contact lens case reports
When the Lights Go Out
The Vasovagal Response
BY PATRICK J. CAROLINE, FAAO,
FCLSA, & MARK P. ANDRÉ, FAAO, FCLSA
The always alarming vasovagal response occurs in our university practice about once a year. This last time it occurred in a new contact lens
patient that one of our fourth-year optometry students was examining. Fortunately, the well-trained student knew precisely what the patient was experiencing and what to do. Yet for many of us, no matter how often we experience this phenomenon, our blood pressure increases as the patient's drops.
This experience prompted us to think back to the last time that we read anything related to this topic in our contact lens literature. To our dismay, neither of us could remember. We'll try here to correct this oversight.
A vasovagal reaction can occur when a patient is being touched about the eyes, such as during drop instillation, IOP testing, foreign body removal or contact lens insertion. A vasovagal response may also occur if the patient anticipates discomfort, as when one faints at the sight of a needle.
The patient frequently reports a light-headed, clammy, nauseated feeling. This is quickly followed by a fainting episode and a brief loss of consciousness, secondary to the sudden decrease in blood pressure. A vasovagal reaction is beyond the conscious control of the patient and will
typically proceed in spite of the patient's attempts to "tough it out."
What to Do
First, protect patients (especially their heads) from harm as they lose consciousness. Next, immediately lie patients flat in the exam chair or often on the floor, since they have frequently slid out of the chair. Elevate the legs to increase blood flow to the brain (Figure 1). You can use smelling salts to help facilitate consciousness. Generally, for the patient, the experience lasts only 10 to 20 seconds (minutes by our clock), and when patients regains consciousness, they are often confused, frightened and disoriented. Immediately reassure them that all is well and that they should remain lying down for about 10 minutes. It is a good idea to periodically monitor their blood pressure. Also, a cool wash cloth across the forehead often helps them feel better.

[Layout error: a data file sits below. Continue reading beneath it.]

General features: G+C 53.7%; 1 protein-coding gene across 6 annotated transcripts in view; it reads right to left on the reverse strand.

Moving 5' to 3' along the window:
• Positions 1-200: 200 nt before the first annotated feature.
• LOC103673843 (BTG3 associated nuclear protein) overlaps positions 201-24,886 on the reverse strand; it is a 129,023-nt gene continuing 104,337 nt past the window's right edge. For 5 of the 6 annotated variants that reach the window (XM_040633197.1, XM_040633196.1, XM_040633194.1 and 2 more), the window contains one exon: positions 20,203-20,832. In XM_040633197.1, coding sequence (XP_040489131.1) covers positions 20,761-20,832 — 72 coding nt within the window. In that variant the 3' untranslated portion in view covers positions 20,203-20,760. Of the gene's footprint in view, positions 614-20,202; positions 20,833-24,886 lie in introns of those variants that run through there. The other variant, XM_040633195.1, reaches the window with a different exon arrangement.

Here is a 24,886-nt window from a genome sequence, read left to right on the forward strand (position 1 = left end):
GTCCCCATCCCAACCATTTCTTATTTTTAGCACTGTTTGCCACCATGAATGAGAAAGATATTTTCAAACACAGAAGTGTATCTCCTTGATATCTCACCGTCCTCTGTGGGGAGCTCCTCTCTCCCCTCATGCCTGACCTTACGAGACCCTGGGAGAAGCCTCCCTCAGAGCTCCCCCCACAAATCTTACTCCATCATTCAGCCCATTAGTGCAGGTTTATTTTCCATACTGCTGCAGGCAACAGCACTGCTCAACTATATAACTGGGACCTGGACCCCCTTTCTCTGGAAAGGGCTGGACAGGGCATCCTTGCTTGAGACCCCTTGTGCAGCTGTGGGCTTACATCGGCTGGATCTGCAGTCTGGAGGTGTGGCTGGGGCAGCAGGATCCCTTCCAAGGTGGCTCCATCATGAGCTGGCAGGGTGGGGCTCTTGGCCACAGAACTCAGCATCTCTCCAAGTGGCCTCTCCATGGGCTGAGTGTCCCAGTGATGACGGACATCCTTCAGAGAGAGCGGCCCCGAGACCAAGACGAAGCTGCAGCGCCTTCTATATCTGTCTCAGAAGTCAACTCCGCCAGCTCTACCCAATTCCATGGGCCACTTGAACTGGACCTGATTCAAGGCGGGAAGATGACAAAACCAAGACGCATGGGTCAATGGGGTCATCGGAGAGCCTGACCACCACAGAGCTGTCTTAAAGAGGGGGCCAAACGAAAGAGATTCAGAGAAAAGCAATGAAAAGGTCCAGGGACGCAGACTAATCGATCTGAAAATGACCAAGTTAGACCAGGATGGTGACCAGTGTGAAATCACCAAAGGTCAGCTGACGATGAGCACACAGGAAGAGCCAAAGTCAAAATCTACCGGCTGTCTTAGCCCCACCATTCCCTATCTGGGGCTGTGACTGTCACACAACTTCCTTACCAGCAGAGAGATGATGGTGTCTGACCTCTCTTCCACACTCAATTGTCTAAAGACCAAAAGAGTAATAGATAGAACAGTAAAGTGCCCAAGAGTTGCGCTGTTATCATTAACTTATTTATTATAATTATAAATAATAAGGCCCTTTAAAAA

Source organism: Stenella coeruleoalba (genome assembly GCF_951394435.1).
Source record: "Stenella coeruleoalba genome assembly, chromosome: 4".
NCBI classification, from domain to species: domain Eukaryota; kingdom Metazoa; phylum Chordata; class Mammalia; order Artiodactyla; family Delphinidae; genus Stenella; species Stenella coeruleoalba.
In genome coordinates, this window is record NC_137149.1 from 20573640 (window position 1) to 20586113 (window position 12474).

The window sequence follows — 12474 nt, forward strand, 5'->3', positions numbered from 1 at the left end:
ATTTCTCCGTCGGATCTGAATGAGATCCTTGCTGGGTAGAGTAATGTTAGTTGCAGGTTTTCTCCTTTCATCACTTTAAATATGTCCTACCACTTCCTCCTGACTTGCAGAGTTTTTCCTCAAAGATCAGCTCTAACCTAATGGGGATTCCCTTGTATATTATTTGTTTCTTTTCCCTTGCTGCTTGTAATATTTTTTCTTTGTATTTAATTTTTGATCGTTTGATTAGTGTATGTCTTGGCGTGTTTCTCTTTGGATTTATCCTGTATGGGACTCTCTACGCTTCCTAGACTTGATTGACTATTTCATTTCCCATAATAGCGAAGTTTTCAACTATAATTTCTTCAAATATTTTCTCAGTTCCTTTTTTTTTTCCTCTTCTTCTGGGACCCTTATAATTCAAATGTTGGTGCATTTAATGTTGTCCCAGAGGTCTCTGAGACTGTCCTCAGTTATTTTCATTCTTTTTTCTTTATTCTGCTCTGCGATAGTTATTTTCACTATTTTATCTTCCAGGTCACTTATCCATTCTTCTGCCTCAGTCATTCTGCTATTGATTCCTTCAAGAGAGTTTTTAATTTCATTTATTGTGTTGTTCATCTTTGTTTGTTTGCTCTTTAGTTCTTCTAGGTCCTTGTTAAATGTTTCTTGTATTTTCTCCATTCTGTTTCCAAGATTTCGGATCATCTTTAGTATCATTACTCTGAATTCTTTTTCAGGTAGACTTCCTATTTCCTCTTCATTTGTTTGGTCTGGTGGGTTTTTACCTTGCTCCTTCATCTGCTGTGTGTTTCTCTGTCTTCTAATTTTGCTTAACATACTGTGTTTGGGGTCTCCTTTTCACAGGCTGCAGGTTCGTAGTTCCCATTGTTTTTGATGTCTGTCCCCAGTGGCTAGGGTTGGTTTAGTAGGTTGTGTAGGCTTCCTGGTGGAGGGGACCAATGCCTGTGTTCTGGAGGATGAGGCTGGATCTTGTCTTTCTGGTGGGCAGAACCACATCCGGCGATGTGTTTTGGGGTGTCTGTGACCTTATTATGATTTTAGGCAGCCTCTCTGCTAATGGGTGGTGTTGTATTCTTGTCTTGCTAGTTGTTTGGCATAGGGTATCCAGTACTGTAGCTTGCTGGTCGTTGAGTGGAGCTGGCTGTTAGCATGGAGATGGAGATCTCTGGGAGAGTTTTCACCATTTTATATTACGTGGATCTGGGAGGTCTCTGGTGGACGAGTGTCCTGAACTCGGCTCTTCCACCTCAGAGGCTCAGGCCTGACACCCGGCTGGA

Figure 1. Lay the patient flat and
elevate the legs.
Patients are often embarrassed, self-conscious and apologetic about "fainting" during such a routine examination. Reassure them that these episodes occur in young, healthy individuals and do not indicate any underlying weakness or disease. Also explain to patients that the episode was not an allergic reaction to the drops or contact lens that immediately preceded the response.
Our experience indicates that the vasovagal response is like lightning it usually doesn't happen twice to the same patient. We simply reschedule another visit in a few days. We advise patients not to drive unless they feel perfectly normal. If they opt to not drive, we will provide transportation for them.
A calm and professional manner while handling a vasovagal
reaction goes a long way in reassuring the patient that everything will be ok. We recommend that all office personnel undergo a periodic review of the condition and its appropriate management.
Patrick Caroline is an associate professor of optometry at Pacific University and an assistant professor of ophthalmology at the Oregon Health Sciences University. Mark André is
director of contact lens services at the Oregon Health Sciences University.
Contact Lens Spectrum, Issue: July 2001